For a headless robotics platform for Phoebe and Chloe, it’s nigh on perfect. I have no idea how the A+ PCB has been shrunk by a factor of two, while providing the same function with more memory. It’s also really thin due to shrunk / removed connectors. And more flexible by not preinstalling the GPIO connector and leaving that up to the user to best fit their application. There’s really nothing more to say*; for the next generation quadcopter, it’s amazing.
However, for a fully fledged desktop computer, I’d still go for the RPi2. Although the Pi Zero is only £4 compared to the Pi2 at £30, once you’ve thrown in the necessary USB and HDMI adapters (£4), a 4-way powered USB hub for keyboard, mouse and WiFi (£12 for a decent branded one) and perhaps a USB ethernet adapter (£8), you’re looking at £28 total. For the extra £2, the RPi2 gives you all that along with double the memory (1GB) and 4 CPUs too!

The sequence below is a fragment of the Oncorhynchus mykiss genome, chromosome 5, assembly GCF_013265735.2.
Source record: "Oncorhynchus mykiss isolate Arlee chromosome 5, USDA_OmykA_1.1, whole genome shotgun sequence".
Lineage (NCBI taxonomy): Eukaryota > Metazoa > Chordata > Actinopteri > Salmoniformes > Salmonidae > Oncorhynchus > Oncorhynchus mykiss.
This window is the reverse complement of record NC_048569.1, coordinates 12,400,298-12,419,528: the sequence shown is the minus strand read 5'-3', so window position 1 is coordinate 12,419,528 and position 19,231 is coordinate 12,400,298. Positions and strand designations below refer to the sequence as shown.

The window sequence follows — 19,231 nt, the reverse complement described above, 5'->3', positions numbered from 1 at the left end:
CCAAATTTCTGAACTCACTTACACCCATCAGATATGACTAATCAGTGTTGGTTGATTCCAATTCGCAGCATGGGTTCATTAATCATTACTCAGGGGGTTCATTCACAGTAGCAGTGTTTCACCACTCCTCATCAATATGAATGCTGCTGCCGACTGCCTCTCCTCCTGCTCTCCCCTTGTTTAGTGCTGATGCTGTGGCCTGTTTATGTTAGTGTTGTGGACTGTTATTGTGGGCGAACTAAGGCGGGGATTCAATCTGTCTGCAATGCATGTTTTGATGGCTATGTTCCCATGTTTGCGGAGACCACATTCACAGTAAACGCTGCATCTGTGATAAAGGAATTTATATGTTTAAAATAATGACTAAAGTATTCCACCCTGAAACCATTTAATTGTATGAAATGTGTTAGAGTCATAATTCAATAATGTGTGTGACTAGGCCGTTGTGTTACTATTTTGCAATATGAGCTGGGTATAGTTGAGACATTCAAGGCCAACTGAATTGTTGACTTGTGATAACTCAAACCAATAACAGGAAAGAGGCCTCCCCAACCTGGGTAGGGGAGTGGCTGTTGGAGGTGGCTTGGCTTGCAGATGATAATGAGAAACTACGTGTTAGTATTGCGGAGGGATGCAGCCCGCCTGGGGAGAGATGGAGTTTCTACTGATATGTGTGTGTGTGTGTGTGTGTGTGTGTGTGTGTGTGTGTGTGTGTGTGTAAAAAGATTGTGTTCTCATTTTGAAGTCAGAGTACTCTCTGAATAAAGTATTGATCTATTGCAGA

*Being picky, there is more to say – because the Pi Zero fails miserably to fulfil the super cheap desktop role, I’d rather pay more for a Pi Zero as a better headless robotics platform, and get a 1GB, 4-core version. Also, even for the headless usage, you still need the powered USB hub to give you keyboard, mouse and internet access for all the initial configuration and app installation. But at least that’s a one-off – a single hub can be used to install however many Pi Zeros you want. And as always, in my rats nest of spares I have a couple of 10-port USB hubs kicking around.